Eddings’ thread went viral shortly after its publication on the afternoon of February 16. It provoked tremendous response on social media, the bulk of which directed criticism to Vogt and Pinnamaneni. That pushback led to near-instantaneous impact: The next evening, Gimlet managing director Lydia Polgreen, who joined the company last March, sent out an internal email — which I obtained and published later that night — announcing that Vogt had “asked to step down from his role on the show and take a leave of absence,” and that Pinnamaneni was also stepping back from the show immediately.

The decision seems to have been prompted from them, and both would later publish apologies on Twitter. Polgreen’s email noted that “The Test Kitchen” had previously been slated to be Pinnamaneni’s final story for the show, and Vulture would later learn that Vogt’s departure from Reply All will be permanent. At this writing, it remains unclear what happens to the rest of the miniseries, though Reply All as a whole is expected to continue operating.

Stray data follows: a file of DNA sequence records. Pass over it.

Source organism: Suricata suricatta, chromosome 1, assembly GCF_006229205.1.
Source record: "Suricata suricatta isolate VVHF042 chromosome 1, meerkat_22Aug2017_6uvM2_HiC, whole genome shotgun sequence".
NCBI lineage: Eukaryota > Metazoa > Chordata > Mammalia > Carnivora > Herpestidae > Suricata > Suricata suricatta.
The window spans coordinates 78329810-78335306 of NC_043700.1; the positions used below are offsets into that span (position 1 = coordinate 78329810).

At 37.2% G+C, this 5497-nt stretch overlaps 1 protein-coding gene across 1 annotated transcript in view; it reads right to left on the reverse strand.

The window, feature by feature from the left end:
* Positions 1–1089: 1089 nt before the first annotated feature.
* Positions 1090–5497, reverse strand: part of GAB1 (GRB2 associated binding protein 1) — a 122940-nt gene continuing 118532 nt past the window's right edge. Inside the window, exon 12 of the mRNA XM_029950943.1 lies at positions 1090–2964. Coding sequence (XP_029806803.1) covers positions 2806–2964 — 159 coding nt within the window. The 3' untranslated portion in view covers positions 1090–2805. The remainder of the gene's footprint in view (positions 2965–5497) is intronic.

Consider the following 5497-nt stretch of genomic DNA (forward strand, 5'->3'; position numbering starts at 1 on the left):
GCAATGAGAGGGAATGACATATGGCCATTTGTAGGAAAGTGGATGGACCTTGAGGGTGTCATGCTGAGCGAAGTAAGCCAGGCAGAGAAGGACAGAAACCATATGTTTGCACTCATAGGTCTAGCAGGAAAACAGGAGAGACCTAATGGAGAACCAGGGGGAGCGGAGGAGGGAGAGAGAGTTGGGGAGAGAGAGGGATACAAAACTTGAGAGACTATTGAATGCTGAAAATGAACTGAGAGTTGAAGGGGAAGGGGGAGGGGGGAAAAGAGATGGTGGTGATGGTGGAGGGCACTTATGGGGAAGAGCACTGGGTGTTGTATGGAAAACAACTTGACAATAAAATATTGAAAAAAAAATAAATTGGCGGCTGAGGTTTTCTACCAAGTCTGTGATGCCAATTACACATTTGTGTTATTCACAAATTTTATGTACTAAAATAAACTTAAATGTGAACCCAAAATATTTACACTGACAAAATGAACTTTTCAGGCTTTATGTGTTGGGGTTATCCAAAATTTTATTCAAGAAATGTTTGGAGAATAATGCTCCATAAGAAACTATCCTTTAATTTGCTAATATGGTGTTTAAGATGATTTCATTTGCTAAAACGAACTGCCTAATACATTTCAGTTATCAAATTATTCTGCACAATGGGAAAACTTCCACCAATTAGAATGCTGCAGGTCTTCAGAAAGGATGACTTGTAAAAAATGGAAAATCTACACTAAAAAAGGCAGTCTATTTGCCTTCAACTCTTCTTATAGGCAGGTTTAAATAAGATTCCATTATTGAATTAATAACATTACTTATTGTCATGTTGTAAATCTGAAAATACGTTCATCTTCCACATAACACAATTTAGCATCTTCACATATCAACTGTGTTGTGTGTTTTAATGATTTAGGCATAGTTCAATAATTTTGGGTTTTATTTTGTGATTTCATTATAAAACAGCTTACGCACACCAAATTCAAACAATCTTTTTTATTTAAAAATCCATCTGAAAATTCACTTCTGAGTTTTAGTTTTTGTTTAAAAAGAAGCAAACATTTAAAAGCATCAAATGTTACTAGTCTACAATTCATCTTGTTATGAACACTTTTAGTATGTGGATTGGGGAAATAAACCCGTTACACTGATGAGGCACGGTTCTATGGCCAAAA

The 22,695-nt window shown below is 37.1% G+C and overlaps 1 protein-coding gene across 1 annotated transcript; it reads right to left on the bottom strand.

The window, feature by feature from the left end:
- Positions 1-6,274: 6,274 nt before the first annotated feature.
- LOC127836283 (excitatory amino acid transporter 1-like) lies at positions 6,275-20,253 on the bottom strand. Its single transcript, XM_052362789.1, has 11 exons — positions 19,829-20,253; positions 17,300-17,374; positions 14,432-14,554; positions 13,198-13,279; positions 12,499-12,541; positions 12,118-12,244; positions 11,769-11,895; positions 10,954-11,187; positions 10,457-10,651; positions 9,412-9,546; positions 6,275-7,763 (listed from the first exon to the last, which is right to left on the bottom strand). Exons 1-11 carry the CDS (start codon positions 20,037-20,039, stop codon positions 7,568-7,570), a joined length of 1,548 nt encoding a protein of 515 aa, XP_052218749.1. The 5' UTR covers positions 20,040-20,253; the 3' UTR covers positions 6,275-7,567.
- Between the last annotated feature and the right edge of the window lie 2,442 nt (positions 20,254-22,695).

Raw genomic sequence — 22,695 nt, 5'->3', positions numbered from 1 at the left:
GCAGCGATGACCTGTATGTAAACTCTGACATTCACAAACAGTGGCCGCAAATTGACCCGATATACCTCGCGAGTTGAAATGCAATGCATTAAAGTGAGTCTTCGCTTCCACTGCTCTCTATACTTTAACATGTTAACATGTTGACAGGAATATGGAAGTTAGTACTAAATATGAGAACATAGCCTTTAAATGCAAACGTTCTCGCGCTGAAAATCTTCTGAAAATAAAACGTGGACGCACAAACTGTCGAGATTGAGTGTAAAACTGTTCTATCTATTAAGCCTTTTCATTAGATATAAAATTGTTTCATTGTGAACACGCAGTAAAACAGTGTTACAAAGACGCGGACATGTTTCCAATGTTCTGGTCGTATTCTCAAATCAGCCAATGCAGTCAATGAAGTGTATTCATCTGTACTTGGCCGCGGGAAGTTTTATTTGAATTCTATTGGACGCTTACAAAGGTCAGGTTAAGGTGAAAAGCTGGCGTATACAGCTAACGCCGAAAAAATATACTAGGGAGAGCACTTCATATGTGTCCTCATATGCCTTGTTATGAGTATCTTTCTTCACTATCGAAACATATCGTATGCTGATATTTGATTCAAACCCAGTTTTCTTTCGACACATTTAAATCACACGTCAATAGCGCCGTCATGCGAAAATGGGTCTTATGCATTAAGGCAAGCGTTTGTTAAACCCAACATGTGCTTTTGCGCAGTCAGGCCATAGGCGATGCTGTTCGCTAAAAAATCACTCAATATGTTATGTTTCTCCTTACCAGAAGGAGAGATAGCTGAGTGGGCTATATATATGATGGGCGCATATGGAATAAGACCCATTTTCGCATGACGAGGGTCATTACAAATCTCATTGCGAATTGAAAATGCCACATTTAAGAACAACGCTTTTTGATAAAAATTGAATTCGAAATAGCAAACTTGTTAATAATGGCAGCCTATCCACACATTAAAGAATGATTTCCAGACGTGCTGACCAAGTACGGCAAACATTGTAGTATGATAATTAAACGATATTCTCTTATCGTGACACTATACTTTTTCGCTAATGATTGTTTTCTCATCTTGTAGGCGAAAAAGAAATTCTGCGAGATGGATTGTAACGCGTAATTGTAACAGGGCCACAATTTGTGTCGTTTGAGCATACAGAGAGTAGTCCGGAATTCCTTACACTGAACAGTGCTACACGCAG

So that’s the accounting for now. More soon, hopefully. In the meantime, some additional notes:

➽ The Los Angeles Times’ Justin Ray interviewed Eddings about the Twitter thread before the Vogt and Pinnamaneni’s departures were announced. This piece has more detail on Eddings’ side of the lead-up to the thread. You can find that here.

➽ This event has provoked a fair amount of introspection among the audio community, some of whom are working to publicly articulate paths forward. One such example is this Twitter thread from Bethel Habte, a current staffer at Gimlet Media, which is being passed around quite a bit.

Selected Notes…

➽ Adam Davidson is leaving Three Uncanny Four, the podcast company he co-founded just under two years ago. The move was confirmed to me on Friday evening. According to an internal email announcing his departure, Davidson wrote: “The podcast industry is changing so rapidly and it has become clear that I have a different view of how to best move forward.” (He later publicly published a variation of the statement as a Twitter thread yesterday.) Davidson declined to comment when reached, though I am curious as to his views about best moving forward, given that he seemed to be in pretty good position to reorient his own ship wherever he thinks it should go. Anyway, as a reminder, Three Uncanny Four was formed in the summer of 2019 as a joint venture between Davidson, the former Stitcher EP Laura Mayer, and Sony Music. The company is editorially independent from Sony Music.